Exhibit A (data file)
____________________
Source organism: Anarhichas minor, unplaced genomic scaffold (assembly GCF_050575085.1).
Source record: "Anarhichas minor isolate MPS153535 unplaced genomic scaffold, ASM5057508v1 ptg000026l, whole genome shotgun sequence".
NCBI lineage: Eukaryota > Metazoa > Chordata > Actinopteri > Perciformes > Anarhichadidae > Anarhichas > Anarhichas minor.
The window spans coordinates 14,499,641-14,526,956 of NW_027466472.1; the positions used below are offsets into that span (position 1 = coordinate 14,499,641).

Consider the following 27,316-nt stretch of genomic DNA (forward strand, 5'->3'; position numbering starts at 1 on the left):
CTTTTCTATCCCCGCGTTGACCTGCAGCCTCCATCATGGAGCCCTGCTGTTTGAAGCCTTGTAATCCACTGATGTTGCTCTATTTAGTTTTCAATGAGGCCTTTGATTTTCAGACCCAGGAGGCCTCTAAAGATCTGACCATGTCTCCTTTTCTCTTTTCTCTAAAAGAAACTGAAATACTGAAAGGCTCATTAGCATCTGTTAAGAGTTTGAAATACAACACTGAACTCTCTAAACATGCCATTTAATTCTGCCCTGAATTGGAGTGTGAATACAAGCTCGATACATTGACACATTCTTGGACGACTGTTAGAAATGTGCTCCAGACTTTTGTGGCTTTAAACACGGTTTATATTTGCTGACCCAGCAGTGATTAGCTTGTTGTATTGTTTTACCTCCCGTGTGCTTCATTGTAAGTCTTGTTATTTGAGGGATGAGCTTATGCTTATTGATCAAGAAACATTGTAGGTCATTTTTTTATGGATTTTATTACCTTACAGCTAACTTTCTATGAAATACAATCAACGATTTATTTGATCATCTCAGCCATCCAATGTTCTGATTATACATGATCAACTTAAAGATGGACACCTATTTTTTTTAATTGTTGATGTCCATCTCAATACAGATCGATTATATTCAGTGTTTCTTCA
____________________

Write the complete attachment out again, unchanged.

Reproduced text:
Source organism: Anarhichas minor, unplaced genomic scaffold (assembly GCF_050575085.1).
Source record: "Anarhichas minor isolate MPS153535 unplaced genomic scaffold, ASM5057508v1 ptg000026l, whole genome shotgun sequence".
NCBI lineage: Eukaryota > Metazoa > Chordata > Actinopteri > Perciformes > Anarhichadidae > Anarhichas > Anarhichas minor.
The window spans coordinates 14,499,641-14,526,956 of NW_027466472.1; the positions used below are offsets into that span (position 1 = coordinate 14,499,641).

Consider the following 27,316-nt stretch of genomic DNA (forward strand, 5'->3'; position numbering starts at 1 on the left):
CTTTTCTATCCCCGCGTTGACCTGCAGCCTCCATCATGGAGCCCTGCTGTTTGAAGCCTTGTAATCCACTGATGTTGCTCTATTTAGTTTTCAATGAGGCCTTTGATTTTCAGACCCAGGAGGCCTCTAAAGATCTGACCATGTCTCCTTTTCTCTTTTCTCTAAAAGAAACTGAAATACTGAAAGGCTCATTAGCATCTGTTAAGAGTTTGAAATACAACACTGAACTCTCTAAACATGCCATTTAATTCTGCCCTGAATTGGAGTGTGAATACAAGCTCGATACATTGACACATTCTTGGACGACTGTTAGAAATGTGCTCCAGACTTTTGTGGCTTTAAACACGGTTTATATTTGCTGACCCAGCAGTGATTAGCTTGTTGTATTGTTTTACCTCCCGTGTGCTTCATTGTAAGTCTTGTTATTTGAGGGATGAGCTTATGCTTATTGATCAAGAAACATTGTAGGTCATTTTTTTATGGATTTTATTACCTTACAGCTAACTTTCTATGAAATACAATCAACGATTTATTTGATCATCTCAGCCATCCAATGTTCTGATTATACATGATCAACTTAAAGATGGACACCTATTTTTTTTAATTGTTGATGTCCATCTCAATACAGATCGATTATATTCAGTGTTTCTTCA